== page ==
- Academic Editor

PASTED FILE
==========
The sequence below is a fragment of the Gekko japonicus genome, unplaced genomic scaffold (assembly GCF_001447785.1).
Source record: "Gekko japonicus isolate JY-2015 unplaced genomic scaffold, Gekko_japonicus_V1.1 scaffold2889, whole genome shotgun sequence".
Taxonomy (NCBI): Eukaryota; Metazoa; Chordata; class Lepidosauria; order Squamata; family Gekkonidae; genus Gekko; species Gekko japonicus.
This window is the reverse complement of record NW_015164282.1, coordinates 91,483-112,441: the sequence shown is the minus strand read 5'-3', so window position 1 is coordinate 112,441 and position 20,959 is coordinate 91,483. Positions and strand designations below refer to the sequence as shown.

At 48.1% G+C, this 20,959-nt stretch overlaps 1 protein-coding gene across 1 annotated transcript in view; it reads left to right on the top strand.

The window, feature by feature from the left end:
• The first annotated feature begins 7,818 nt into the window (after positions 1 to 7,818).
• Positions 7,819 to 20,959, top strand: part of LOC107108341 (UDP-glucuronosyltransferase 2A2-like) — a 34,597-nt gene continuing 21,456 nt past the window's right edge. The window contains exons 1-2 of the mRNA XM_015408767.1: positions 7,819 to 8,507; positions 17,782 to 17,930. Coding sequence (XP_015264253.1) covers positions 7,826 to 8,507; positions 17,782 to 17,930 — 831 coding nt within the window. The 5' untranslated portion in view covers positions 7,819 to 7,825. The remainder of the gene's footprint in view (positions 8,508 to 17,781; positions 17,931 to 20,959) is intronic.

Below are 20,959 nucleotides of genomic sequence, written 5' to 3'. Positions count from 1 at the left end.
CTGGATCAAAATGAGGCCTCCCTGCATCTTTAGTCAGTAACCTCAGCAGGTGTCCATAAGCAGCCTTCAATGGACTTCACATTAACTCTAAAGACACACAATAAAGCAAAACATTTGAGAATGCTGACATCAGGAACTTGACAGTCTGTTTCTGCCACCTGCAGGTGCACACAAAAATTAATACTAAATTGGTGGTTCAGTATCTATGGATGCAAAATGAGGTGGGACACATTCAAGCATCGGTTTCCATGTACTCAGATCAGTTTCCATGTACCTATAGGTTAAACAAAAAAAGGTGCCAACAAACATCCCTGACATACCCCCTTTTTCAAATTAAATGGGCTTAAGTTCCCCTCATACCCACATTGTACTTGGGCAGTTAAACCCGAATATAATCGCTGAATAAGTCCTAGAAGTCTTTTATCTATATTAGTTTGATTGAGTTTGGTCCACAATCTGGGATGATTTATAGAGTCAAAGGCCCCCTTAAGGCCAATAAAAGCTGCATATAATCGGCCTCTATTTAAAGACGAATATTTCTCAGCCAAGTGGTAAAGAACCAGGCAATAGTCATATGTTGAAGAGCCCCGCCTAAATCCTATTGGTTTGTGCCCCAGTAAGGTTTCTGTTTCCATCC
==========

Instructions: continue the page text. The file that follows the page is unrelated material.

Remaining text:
Background: Over the last decade, there has been a steady increase in the number of children diagnosed with autism spectrum disorder (ASD) on a global scale, impacting all racial and cultural groups. This increase in the diagnostic rate has prompted investigation into a myriad of factors that may serve as early signs of ASD. One of these factors includes the biomechanics of gait, or the manner of walking. Although ASD is a spectrum, many autistic children experience differences in gross motor function, including gait. It has been documented that gait is also impacted by racial and cultural background. Given that ASD is equally prevalent across all cultural backgrounds, it is urgent that studies assessing gait in autistic children consider the impact of cultural factors on children’s development of gait. The purpose of the present scoping review was to assess whether recent empirical research studies focusing on gait in autistic children have taken culture into account. Methods: To do so, we conducted a scoping review following PRISMA guidelines using a keyword searching with the terms autism, OR autism spectrum disorder, OR ASD, OR autis, AND gait OR walking in the following databases: CINAHL, ERIC (EBSCO), Medline, ProQuest Nursing & Allied Health Source, PsychInfo, PubMed, and Scopus. Articles were considered for review if they met all six of the following inclusionary criteria: (1) included participants with a diagnosis of autism spectrum disorder (ASD), (2) directly measured gait or walking, (3) the article was a primary study, (4) the article was written in English, (5) participants included children up to age 18, and (6) the article was published between 2014 and 2022. Results: A total of 43 articles met eligibility criteria but none of the articles took culture into account in the data analysis process. Conclusions: There is an urgent need for neuroscience research to consider cultural factors when assessing gait characteristics of autistic children. This would allow for more culturally responsive and equitable assessment and intervention planning for all autistic children.